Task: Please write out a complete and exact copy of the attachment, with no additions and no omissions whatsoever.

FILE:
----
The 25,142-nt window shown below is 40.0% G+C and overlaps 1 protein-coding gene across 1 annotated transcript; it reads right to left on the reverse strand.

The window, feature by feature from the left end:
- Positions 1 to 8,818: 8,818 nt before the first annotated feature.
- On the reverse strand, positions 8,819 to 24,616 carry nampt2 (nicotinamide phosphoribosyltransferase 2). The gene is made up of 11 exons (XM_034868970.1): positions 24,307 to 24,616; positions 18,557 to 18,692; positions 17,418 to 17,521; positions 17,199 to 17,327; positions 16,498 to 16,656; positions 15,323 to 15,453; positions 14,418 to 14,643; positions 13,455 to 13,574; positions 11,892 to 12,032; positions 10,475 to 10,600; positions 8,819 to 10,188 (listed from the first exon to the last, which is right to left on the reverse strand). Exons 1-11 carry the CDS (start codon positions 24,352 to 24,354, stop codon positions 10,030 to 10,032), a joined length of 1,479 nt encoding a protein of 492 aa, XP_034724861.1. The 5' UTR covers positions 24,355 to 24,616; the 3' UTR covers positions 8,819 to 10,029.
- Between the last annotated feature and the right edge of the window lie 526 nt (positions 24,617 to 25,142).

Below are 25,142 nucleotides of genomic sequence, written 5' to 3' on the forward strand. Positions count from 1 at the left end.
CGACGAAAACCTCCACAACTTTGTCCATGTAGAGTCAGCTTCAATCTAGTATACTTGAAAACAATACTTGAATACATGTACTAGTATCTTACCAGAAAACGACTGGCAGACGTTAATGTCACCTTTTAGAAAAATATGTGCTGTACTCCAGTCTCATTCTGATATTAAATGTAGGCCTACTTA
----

The 25,142-nt window shown below is 40.0% G+C and overlaps 1 protein-coding gene across 1 annotated transcript; it reads right to left on the reverse strand.

The window, feature by feature from the left end:
- Positions 1 to 8,818: 8,818 nt before the first annotated feature.
- On the reverse strand, positions 8,819 to 24,616 carry nampt2 (nicotinamide phosphoribosyltransferase 2). The gene is made up of 11 exons (XM_034868970.1): positions 24,307 to 24,616; positions 18,557 to 18,692; positions 17,418 to 17,521; positions 17,199 to 17,327; positions 16,498 to 16,656; positions 15,323 to 15,453; positions 14,418 to 14,643; positions 13,455 to 13,574; positions 11,892 to 12,032; positions 10,475 to 10,600; positions 8,819 to 10,188 (listed from the first exon to the last, which is right to left on the reverse strand). Exons 1-11 carry the CDS (start codon positions 24,352 to 24,354, stop codon positions 10,030 to 10,032), a joined length of 1,479 nt encoding a protein of 492 aa, XP_034724861.1. The 5' UTR covers positions 24,355 to 24,616; the 3' UTR covers positions 8,819 to 10,029.
- Between the last annotated feature and the right edge of the window lie 526 nt (positions 24,617 to 25,142).

Below are 25,142 nucleotides of genomic sequence, written 5' to 3' on the forward strand. Positions count from 1 at the left end.
CGACGAAAACCTCCACAACTTTGTCCATGTAGAGTCAGCTTCAATCTAGTATACTTGAAAACAATACTTGAATACATGTACTAGTATCTTACCAGAAAACGACTGGCAGACGTTAATGTCACCTTTTAGAAAAATATGTGCTGTACTCCAGTCTCATTCTGATATTAAATGTAGGCCTACTTA